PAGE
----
The Israeli government is understandably upset with Washington’s decision to deal with the newly announced unity government formed by the Palestinian Authority and Hamas. The anger and frustration is based on Jerusalem’s leaders being taken by surprise by the move and because the U.S. could have and should have based its acceptance on Hamas reforming itself.
Israel should have done the same.
From a public relations point of view, Israel’s angry reaction reinforces its image as stubborn, intolerant and unwilling to interact with the new reality. Prime Minister Benjamin Netanyahu could have simply said that his government is happy to meet and negotiate with the leaders of the new Palestinian government — as soon as Hamas, classified as a terror organization by the U.S., announces its willingness to play by the rules as established by the Mideast Quartet of the U.S., the United Nations, the European Union and Russia.
By calling the bluff of Hamas — we all know that it is not about to give up its one true cause — Israel would emerge as the eager peace partner and show up the terror group to be just that.
Instead, Palestinian Authority President Mahmoud Abbas can carry out his desire to come to the UN this fall, seeking enhanced status, and claim to represent all of the West Bank and Gaza. He will insist that his new government abides by the requirements of the Quartet, which include renouncing violence and accepting previous diplomatic agreements in addition to the recognition of Israel.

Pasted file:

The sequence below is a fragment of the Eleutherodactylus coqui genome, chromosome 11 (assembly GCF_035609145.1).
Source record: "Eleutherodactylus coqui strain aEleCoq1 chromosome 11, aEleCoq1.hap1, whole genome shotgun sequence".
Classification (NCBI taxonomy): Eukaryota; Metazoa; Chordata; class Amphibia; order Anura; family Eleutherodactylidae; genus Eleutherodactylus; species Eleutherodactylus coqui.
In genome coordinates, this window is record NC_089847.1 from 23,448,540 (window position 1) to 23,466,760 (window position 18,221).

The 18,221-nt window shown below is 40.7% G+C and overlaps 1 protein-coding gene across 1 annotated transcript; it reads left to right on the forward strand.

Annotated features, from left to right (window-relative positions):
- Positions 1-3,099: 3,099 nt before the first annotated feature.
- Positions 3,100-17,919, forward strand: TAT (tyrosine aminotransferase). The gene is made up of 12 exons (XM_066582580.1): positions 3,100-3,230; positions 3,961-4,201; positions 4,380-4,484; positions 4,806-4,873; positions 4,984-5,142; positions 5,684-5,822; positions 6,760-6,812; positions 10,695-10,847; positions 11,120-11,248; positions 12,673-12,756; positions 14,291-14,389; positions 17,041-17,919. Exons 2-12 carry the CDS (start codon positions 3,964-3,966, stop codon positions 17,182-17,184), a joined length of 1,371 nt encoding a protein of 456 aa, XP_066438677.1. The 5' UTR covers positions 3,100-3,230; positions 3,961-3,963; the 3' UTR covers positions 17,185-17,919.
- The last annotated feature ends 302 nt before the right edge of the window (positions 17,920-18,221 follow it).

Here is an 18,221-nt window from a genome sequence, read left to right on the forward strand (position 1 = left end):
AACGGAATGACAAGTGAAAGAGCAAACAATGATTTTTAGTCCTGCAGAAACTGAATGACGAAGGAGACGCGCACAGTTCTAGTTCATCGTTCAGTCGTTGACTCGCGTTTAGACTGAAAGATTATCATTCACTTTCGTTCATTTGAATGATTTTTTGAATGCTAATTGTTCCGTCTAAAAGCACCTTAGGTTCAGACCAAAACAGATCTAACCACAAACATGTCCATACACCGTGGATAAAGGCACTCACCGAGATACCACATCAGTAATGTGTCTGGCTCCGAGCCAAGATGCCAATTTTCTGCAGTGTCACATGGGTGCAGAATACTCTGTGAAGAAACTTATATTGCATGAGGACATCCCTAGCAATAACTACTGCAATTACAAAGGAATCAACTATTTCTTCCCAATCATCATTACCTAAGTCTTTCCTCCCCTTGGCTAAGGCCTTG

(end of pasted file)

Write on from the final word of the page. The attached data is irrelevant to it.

For now, Hamas, financially strapped since Egypt closed off tunnels to Gaza used for smuggling, can remain in the diplomatic background so as not to jeopardize the continuation of hundreds of millions of dollars in funds for the unity government from the U.S. and Europe. Yet the terrorist organization continues to call for the destruction of Israel and commit violent acts against the Jewish state while maintaining deniability.
The situation is fraught with unresolved issues, and danger. The focus should be on forcing Hamas to speak up about its supposed 180-degree turn – recognizing Israel and ending its military efforts. Or let its silence speak volumes to the world.
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